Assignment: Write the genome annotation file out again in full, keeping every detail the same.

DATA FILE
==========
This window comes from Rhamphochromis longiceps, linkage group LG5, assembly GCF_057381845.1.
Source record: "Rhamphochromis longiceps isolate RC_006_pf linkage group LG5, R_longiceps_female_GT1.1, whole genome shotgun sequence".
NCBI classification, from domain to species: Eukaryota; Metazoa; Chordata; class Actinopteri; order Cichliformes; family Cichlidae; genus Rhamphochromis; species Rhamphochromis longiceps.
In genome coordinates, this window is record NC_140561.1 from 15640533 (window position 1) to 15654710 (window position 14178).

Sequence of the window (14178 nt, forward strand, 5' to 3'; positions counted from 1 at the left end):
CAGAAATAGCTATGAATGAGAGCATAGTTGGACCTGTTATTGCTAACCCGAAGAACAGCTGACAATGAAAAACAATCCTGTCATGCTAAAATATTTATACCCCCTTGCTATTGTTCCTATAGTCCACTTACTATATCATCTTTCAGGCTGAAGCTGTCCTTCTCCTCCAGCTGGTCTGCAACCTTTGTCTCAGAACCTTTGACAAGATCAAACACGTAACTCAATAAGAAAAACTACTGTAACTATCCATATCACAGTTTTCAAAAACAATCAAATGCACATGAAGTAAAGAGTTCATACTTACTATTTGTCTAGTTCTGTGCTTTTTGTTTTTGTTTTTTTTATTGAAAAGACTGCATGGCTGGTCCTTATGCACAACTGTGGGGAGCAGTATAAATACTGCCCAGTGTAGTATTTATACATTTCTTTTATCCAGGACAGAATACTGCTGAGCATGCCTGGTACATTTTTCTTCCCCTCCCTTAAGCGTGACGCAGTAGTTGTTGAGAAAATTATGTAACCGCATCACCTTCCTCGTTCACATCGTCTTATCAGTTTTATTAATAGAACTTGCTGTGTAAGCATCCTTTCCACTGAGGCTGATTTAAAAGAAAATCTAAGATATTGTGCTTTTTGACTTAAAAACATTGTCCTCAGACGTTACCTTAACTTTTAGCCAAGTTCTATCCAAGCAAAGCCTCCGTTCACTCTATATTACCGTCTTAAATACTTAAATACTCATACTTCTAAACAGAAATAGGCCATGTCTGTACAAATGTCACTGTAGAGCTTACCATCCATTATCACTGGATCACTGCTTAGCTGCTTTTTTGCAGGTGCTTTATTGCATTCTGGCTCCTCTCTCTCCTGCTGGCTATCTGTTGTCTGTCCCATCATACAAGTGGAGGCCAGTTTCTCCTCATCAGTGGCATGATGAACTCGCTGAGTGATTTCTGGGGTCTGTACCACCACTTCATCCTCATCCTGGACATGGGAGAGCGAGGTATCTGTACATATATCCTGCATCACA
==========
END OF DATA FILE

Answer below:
This window comes from Rhamphochromis longiceps, linkage group LG5, assembly GCF_057381845.1.
Source record: "Rhamphochromis longiceps isolate RC_006_pf linkage group LG5, R_longiceps_female_GT1.1, whole genome shotgun sequence".
NCBI classification, from domain to species: Eukaryota; Metazoa; Chordata; class Actinopteri; order Cichliformes; family Cichlidae; genus Rhamphochromis; species Rhamphochromis longiceps.
In genome coordinates, this window is record NC_140561.1 from 15640533 (window position 1) to 15654710 (window position 14178).

Sequence of the window (14178 nt, forward strand, 5' to 3'; positions counted from 1 at the left end):
CAGAAATAGCTATGAATGAGAGCATAGTTGGACCTGTTATTGCTAACCCGAAGAACAGCTGACAATGAAAAACAATCCTGTCATGCTAAAATATTTATACCCCCTTGCTATTGTTCCTATAGTCCACTTACTATATCATCTTTCAGGCTGAAGCTGTCCTTCTCCTCCAGCTGGTCTGCAACCTTTGTCTCAGAACCTTTGACAAGATCAAACACGTAACTCAATAAGAAAAACTACTGTAACTATCCATATCACAGTTTTCAAAAACAATCAAATGCACATGAAGTAAAGAGTTCATACTTACTATTTGTCTAGTTCTGTGCTTTTTGTTTTTGTTTTTTTTATTGAAAAGACTGCATGGCTGGTCCTTATGCACAACTGTGGGGAGCAGTATAAATACTGCCCAGTGTAGTATTTATACATTTCTTTTATCCAGGACAGAATACTGCTGAGCATGCCTGGTACATTTTTCTTCCCCTCCCTTAAGCGTGACGCAGTAGTTGTTGAGAAAATTATGTAACCGCATCACCTTCCTCGTTCACATCGTCTTATCAGTTTTATTAATAGAACTTGCTGTGTAAGCATCCTTTCCACTGAGGCTGATTTAAAAGAAAATCTAAGATATTGTGCTTTTTGACTTAAAAACATTGTCCTCAGACGTTACCTTAACTTTTAGCCAAGTTCTATCCAAGCAAAGCCTCCGTTCACTCTATATTACCGTCTTAAATACTTAAATACTCATACTTCTAAACAGAAATAGGCCATGTCTGTACAAATGTCACTGTAGAGCTTACCATCCATTATCACTGGATCACTGCTTAGCTGCTTTTTTGCAGGTGCTTTATTGCATTCTGGCTCCTCTCTCTCCTGCTGGCTATCTGTTGTCTGTCCCATCATACAAGTGGAGGCCAGTTTCTCCTCATCAGTGGCATGATGAACTCGCTGAGTGATTTCTGGGGTCTGTACCACCACTTCATCCTCATCCTGGACATGGGAGAGCGAGGTATCTGTACATATATCCTGCATCACA